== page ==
DUE SOUTH

Dispatches From Down Home

By R. Scott Brunner

Villard. 151 pp. $19.95

R. Scott Brunner opens this collection of tidbits, mostly of a personal nature, by introducing his grandmother, "MaMa," who makes quilts from whatever scraps happen to be handy. "The essays in this book are like that, too," he writes: "simple, warm, and part of an overall pattern; a patchwork quilt of life in the South as I've seen it, as I've lived it. That's what stitches these dispatches together: life."

You don't need to be Uncle Remus or Melanie Wilkes to figger out from them words that what we've got in these "dispatches" is mostly what some disenchanted student of Southern writin' once called its "shucks-'n'- nubbins" school: tiny ears of rustic corn. Brunner seems to be a nice man, and no doubt he loves the life he's lived in Mississippi and Alabama every bit as much as he says he does, but unless undiluted shucks-'n'-nubbins is your cup of corn, you'll find that a little bit of "Due South" goes a very long way, if not a fur piece.

Brunner is executive vice president of the Mississippi Association of Realtors, which does not seem the most likely seedbed for literary or even journalistic ambitions, but in his spare time he does commentaries for the state's public radio system. Some of these are picked up by National Public Radio, which has a pronounced weakness for what it fancies to be local color and has a barnful of cud-chewers out thar in the sticks, all of them just champin' to get in front of the microphone and tell the world about their grandpappies and their family Bibles and their li'l postage stamps of native soil.

As an example of the last, you'd be hard pressed to find one more steeped in hominy than a piece of Brunner's called "Arthur's," wherein he describes a Mississippi "barbecue joint" where, reports of Dixie's demise notwithstanding, "I found the South." Yep, and here's what he found:

"I'm guessing that those folks--the ones who say the South is lost--are just looking for it in the wrong places. It may not be at Harrah's casino or under the Golden Arches or anywhere near an Interstate highway, with those cookie-cutter shopping centers and chain stores. Instead, the South is right where it's always been--off the beaten path, among the folks in places like Arthur's Barbecue in Collins, Mississippi, where the smiles are genuine and talk of the weather is scintillating; where little old ladies take lunch and help each other along; and where farmers trade fishing stories and bow their heads to give thanks; and where a Southern boy can get a delicious pork sandwich and an iced tea at a fair price."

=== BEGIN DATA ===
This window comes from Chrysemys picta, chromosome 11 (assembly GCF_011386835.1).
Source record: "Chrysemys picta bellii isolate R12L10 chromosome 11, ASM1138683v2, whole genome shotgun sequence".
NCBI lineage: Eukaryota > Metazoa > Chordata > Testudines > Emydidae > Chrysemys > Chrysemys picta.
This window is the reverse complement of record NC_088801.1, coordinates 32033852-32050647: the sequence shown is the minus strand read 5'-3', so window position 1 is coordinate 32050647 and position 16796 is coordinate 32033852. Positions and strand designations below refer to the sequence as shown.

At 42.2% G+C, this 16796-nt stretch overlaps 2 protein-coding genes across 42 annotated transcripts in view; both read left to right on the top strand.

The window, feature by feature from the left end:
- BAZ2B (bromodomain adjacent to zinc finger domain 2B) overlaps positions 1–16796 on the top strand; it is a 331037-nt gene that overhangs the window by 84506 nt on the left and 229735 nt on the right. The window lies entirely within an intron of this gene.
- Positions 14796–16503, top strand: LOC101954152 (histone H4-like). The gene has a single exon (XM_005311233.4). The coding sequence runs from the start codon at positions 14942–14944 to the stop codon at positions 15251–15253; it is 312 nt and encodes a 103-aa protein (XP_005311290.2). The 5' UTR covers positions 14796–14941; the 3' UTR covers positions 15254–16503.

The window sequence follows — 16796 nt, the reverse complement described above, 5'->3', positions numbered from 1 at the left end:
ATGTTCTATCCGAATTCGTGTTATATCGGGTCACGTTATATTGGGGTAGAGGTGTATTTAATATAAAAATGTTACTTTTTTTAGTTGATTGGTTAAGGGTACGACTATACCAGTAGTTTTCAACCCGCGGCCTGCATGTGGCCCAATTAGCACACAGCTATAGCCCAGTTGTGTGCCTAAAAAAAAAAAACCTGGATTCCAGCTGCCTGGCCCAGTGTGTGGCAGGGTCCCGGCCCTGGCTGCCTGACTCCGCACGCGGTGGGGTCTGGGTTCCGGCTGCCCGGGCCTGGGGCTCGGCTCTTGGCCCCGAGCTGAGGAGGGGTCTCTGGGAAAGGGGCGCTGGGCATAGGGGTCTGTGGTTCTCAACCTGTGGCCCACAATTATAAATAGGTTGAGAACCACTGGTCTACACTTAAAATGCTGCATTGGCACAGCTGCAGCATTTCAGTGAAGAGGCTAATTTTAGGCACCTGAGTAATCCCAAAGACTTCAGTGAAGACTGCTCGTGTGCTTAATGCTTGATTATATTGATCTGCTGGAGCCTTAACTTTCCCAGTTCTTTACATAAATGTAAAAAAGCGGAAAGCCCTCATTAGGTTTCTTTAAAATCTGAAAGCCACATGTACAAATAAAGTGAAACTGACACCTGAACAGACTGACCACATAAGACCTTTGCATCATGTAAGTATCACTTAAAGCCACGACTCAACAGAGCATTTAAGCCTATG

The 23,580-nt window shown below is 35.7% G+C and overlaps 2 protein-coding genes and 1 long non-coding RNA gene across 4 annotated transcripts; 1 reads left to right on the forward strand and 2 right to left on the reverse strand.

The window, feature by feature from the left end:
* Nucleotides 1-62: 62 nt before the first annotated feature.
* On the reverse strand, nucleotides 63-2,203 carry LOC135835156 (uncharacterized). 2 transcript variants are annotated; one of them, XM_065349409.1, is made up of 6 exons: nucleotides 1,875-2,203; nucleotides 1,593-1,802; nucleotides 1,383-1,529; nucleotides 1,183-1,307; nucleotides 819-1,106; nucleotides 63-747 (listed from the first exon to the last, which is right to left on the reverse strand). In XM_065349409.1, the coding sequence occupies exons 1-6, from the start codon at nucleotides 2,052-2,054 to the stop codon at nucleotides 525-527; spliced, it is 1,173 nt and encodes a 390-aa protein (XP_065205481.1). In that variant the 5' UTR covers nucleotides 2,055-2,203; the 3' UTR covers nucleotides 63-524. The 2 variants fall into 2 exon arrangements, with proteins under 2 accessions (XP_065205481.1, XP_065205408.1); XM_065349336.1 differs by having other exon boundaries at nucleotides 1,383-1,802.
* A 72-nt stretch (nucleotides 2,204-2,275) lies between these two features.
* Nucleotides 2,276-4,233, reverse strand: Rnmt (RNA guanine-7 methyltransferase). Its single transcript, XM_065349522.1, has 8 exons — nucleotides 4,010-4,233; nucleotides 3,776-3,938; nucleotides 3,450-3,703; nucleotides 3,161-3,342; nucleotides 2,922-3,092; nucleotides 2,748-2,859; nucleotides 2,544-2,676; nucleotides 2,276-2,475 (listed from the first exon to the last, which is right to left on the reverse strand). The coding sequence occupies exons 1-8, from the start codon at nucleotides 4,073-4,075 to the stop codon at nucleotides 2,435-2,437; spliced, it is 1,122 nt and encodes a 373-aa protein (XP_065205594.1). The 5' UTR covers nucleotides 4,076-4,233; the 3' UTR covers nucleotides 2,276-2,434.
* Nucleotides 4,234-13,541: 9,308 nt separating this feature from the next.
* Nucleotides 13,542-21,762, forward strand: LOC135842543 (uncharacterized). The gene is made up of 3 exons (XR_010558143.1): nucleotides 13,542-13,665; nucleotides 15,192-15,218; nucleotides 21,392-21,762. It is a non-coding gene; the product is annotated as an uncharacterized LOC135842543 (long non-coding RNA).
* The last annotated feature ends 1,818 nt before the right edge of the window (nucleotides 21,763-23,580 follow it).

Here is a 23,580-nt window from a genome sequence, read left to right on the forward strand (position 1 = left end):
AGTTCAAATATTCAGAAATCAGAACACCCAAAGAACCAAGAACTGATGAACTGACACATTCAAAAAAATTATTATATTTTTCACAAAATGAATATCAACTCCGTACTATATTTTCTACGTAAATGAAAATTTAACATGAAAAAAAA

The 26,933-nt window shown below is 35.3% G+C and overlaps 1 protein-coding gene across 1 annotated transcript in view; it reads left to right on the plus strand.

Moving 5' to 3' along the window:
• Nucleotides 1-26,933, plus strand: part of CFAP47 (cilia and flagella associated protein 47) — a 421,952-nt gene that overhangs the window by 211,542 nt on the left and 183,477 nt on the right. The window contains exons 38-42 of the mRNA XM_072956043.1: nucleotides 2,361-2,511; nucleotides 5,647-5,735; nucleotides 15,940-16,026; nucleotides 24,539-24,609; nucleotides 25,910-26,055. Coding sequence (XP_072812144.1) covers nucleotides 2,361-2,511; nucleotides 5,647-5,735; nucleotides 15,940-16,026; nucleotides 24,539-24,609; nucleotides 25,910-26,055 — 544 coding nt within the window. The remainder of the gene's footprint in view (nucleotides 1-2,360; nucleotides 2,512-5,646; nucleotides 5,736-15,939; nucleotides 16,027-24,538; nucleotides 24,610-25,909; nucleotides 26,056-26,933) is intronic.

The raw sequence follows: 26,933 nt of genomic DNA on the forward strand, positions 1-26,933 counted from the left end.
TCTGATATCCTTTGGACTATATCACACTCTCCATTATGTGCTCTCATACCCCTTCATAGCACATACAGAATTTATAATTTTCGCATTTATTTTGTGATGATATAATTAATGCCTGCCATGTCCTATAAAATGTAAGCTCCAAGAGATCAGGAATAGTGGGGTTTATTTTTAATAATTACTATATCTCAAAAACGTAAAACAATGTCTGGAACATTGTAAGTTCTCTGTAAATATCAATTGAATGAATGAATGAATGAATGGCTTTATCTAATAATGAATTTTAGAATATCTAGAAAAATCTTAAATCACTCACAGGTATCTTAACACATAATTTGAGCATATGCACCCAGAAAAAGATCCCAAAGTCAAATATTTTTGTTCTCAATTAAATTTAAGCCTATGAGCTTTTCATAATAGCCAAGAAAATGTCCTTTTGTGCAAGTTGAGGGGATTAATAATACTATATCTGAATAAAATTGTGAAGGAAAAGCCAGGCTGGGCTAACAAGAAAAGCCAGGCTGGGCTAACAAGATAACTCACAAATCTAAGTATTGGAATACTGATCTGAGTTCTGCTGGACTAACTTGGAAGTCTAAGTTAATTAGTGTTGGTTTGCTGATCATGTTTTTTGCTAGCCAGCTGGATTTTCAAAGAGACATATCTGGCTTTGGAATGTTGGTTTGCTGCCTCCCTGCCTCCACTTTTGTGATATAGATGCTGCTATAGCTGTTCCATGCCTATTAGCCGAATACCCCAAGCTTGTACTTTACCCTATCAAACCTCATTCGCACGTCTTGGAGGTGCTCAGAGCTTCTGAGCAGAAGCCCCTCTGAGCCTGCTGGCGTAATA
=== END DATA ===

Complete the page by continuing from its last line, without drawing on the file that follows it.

Seems to me like that fella's been mainlining Garrison Keillor, but what do I know, I'm just a cynical Yankee from the Big City, even if in the past I did get enough North Carolina tar on my heels to be able to say "yawl" and "yonder" and "reckon." Speakin' of which, there is one thing that Brunner actually does very well. When he stops plunkin' the strings of his banjo and starts in to writin' about the ways Southerners speak, he knows whereof he writes.

Thus he has, for example, a charming and perceptive little piece about "bless your heart," that double-edged all-purpose phrase that can be both a "sympathetic colloquialism" ("Couldn't find a parking space? Bless your heart") and a "preferred way of pointing out another person's inadequacies, of mentioning what otherwise would be unmentionable in polite conversation," to wit: "Bless your heart, Billie Sue, you put dark meat in your chicken salad," or, "Poor thing got knocked up at the prom, bless 'er heart," or, "Bless her heart, Kathie Lee didn't know those clothes were made by nine-year-old Honduran children."

That's absolutely true, and funny into the bargain. Ditto for "Southern Berlitz," Brunner's exploration of the region's vernacular, and "Shirley Goodness and the Cross-Eyed Bear," in which he recalls that "when I was a child, I understood as a child--which made for some pretty interesting interpretations of the songs we sang at church," i.e., "Round John Virgin, mother and child," or "Lead On, O Kinky Turtle," or "Andy walks with me, Andy talks with me." No one who remembers trying to make sense of the mysterious verses chanted in church by pious parents and other adults will fail to recognize the accuracy of Brunner's ear.

A bit more of that and a bit less of shucks-'n'-nubbins, and "Due South" would go down a whole lot easier. But don't try to read it in its present form unless you've got a medicine cabinet full of bicarbonate of soda.